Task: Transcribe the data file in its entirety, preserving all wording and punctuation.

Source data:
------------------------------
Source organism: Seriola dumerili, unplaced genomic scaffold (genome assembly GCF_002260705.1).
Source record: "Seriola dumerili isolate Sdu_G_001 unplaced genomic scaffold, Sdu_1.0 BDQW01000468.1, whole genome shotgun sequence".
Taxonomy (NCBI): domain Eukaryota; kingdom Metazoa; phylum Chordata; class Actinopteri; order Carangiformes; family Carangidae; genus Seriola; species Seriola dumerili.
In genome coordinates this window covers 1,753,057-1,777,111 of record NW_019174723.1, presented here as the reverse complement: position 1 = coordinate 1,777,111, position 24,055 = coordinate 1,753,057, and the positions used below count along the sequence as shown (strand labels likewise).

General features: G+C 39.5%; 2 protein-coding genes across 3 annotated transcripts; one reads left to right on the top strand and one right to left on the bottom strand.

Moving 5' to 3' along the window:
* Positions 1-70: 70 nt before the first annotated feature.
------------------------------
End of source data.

Source organism: Seriola dumerili, unplaced genomic scaffold (genome assembly GCF_002260705.1).
Source record: "Seriola dumerili isolate Sdu_G_001 unplaced genomic scaffold, Sdu_1.0 BDQW01000468.1, whole genome shotgun sequence".
Taxonomy (NCBI): domain Eukaryota; kingdom Metazoa; phylum Chordata; class Actinopteri; order Carangiformes; family Carangidae; genus Seriola; species Seriola dumerili.
In genome coordinates this window covers 1,753,057-1,777,111 of record NW_019174723.1, presented here as the reverse complement: position 1 = coordinate 1,777,111, position 24,055 = coordinate 1,753,057, and the positions used below count along the sequence as shown (strand labels likewise).

General features: G+C 39.5%; 2 protein-coding genes across 3 annotated transcripts; one reads left to right on the top strand and one right to left on the bottom strand.

Moving 5' to 3' along the window:
* Positions 1-70: 70 nt before the first annotated feature.